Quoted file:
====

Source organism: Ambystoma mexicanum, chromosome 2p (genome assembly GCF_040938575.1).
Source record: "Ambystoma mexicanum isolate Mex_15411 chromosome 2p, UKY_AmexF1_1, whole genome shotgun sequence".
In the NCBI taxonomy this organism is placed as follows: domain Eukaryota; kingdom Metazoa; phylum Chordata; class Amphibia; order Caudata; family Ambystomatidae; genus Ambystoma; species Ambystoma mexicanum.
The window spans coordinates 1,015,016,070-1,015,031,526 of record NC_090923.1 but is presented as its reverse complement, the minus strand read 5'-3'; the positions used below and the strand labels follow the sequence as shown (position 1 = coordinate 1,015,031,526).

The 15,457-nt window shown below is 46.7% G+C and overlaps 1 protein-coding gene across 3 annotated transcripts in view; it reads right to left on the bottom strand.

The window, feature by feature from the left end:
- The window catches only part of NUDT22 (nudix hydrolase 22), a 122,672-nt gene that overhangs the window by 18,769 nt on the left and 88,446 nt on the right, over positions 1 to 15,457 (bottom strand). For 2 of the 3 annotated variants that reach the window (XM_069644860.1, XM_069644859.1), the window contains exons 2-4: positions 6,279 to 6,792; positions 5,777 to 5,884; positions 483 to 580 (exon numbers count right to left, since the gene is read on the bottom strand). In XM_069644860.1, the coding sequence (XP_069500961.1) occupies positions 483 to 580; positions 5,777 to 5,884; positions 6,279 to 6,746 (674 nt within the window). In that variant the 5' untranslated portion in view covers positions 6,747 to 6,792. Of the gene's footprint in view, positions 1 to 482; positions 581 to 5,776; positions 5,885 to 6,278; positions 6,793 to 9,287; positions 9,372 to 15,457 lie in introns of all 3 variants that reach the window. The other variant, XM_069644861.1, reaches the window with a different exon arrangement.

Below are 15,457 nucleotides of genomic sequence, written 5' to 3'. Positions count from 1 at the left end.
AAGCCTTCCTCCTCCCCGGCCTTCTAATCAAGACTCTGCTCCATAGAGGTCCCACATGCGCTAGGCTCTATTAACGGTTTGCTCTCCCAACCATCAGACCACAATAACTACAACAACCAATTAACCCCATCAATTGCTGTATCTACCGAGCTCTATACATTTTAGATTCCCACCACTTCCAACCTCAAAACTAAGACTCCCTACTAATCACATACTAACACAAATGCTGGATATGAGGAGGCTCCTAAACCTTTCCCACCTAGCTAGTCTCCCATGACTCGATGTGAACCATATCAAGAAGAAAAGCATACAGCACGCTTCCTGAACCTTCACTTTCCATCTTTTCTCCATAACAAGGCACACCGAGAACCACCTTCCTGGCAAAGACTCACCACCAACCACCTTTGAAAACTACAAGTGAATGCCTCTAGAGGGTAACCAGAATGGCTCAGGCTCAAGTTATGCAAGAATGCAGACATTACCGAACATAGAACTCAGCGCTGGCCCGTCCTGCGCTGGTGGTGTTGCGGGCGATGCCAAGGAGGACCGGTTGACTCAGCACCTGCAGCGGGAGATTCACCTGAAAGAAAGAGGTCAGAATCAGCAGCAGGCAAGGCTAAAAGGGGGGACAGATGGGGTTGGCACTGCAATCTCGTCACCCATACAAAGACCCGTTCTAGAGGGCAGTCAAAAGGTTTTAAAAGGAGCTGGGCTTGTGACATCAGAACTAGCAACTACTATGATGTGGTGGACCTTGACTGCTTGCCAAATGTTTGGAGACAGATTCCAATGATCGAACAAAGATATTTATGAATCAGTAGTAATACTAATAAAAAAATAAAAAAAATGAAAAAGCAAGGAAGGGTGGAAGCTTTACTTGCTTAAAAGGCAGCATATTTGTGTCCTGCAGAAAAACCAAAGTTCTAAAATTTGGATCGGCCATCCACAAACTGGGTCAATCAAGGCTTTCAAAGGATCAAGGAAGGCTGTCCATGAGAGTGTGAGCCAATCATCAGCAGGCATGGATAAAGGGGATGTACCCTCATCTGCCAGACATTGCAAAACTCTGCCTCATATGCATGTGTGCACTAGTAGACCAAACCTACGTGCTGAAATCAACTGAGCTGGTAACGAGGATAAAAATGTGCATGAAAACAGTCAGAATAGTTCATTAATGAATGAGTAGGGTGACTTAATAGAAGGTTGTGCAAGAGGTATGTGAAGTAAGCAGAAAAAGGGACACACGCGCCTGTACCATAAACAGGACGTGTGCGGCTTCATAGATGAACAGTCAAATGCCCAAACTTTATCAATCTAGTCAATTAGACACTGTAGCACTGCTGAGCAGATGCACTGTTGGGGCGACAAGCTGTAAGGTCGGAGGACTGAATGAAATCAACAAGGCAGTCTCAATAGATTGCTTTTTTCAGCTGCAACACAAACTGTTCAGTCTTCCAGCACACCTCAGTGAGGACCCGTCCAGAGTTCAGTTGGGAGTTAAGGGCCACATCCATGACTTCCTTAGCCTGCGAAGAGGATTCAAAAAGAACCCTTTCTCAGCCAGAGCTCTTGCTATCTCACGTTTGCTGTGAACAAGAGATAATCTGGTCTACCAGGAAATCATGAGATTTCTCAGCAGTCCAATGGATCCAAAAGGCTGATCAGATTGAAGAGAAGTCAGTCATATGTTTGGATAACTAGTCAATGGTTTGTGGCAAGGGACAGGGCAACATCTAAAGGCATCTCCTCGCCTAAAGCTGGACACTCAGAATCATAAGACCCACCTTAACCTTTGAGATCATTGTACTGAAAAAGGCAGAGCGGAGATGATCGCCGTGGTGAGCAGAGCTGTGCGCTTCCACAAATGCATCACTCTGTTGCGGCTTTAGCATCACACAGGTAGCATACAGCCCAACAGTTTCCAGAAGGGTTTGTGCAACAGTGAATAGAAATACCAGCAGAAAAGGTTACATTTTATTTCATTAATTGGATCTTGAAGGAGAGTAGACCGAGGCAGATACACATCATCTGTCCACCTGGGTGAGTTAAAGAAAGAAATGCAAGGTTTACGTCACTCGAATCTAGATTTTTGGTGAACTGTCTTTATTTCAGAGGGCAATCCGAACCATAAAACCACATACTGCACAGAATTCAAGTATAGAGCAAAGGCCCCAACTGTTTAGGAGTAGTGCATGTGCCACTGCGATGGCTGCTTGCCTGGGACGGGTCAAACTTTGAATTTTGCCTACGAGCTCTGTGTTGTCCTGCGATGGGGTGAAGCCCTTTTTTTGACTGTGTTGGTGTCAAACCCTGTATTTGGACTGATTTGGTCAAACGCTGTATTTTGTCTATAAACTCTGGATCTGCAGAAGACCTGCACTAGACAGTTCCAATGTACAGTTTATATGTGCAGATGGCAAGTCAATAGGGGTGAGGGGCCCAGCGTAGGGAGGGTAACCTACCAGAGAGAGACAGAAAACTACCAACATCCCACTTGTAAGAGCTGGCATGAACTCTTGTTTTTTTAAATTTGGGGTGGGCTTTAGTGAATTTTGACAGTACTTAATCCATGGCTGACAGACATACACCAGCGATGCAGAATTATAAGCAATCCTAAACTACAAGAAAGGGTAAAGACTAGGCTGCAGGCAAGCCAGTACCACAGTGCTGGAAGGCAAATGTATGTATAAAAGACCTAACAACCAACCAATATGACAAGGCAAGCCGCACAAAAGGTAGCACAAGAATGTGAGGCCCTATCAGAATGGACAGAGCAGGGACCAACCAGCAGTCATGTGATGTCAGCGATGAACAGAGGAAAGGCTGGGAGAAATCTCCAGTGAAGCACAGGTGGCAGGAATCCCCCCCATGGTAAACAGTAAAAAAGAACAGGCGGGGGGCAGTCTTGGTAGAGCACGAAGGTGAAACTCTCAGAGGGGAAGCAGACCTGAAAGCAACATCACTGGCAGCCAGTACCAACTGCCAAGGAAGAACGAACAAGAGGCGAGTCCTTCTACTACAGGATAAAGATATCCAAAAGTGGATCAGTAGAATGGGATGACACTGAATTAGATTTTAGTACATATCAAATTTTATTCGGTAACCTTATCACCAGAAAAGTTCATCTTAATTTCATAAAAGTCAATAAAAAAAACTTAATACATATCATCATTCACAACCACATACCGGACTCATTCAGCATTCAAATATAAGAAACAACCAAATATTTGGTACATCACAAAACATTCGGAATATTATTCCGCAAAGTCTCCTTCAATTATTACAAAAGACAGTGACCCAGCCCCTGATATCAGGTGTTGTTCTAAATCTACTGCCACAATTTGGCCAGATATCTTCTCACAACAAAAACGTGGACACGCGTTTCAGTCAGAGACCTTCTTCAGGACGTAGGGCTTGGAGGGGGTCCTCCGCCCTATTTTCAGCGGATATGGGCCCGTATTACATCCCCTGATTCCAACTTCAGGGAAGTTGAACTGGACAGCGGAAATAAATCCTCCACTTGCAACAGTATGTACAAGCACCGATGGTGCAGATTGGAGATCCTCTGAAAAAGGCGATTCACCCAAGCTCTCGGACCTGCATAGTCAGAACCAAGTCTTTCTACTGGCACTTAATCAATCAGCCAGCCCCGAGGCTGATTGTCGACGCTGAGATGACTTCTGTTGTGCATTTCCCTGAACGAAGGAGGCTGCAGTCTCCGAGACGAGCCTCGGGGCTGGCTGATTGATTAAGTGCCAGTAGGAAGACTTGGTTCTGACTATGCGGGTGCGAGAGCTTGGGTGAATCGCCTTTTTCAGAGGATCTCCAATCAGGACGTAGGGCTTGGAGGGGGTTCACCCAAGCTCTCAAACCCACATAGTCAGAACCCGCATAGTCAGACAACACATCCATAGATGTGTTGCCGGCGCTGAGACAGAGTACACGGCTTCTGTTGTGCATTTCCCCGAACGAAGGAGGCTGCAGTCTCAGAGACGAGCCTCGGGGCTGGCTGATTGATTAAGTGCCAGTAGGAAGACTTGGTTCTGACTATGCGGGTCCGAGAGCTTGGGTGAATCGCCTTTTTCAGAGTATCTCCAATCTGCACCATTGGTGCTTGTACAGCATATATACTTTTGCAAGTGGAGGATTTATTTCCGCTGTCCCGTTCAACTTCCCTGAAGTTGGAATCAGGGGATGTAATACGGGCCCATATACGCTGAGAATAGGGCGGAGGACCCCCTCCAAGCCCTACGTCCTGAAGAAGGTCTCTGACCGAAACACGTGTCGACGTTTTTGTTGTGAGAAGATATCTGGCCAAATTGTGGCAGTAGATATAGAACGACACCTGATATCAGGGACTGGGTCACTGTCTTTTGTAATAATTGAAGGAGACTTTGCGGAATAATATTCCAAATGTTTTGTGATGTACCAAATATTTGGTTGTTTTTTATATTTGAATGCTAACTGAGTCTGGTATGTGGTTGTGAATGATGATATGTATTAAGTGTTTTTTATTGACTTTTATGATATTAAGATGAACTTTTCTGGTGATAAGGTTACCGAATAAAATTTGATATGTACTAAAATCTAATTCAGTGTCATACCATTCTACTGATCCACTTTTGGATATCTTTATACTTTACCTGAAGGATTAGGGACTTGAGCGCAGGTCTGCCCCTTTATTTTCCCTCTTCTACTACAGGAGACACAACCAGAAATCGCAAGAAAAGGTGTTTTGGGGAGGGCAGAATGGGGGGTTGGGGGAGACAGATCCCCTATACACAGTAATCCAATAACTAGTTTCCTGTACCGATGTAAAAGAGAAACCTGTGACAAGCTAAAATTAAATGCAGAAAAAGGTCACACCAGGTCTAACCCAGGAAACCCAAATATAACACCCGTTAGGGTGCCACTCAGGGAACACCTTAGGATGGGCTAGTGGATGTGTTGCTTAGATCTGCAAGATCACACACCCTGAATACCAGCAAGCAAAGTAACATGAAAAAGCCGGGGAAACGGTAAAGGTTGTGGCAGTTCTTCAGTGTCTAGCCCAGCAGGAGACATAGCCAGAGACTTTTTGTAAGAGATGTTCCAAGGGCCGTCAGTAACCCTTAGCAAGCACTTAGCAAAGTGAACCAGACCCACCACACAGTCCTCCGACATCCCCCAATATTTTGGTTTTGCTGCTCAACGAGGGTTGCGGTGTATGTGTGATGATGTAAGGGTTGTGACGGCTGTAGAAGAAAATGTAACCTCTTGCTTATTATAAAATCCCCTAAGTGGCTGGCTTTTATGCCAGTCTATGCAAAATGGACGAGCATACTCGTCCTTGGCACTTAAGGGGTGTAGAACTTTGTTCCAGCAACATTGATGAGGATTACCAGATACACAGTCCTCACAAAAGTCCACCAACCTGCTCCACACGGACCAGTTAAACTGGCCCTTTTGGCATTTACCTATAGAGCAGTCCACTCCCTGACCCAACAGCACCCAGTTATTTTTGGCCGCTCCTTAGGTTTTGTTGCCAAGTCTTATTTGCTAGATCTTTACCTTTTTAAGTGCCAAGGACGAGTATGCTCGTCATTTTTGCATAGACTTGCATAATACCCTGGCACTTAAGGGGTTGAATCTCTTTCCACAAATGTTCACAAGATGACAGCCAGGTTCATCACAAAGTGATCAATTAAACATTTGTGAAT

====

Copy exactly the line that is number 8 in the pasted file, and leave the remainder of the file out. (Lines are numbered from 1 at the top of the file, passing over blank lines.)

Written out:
Below are 15,457 nucleotides of genomic sequence, written 5' to 3'. Positions count from 1 at the left end.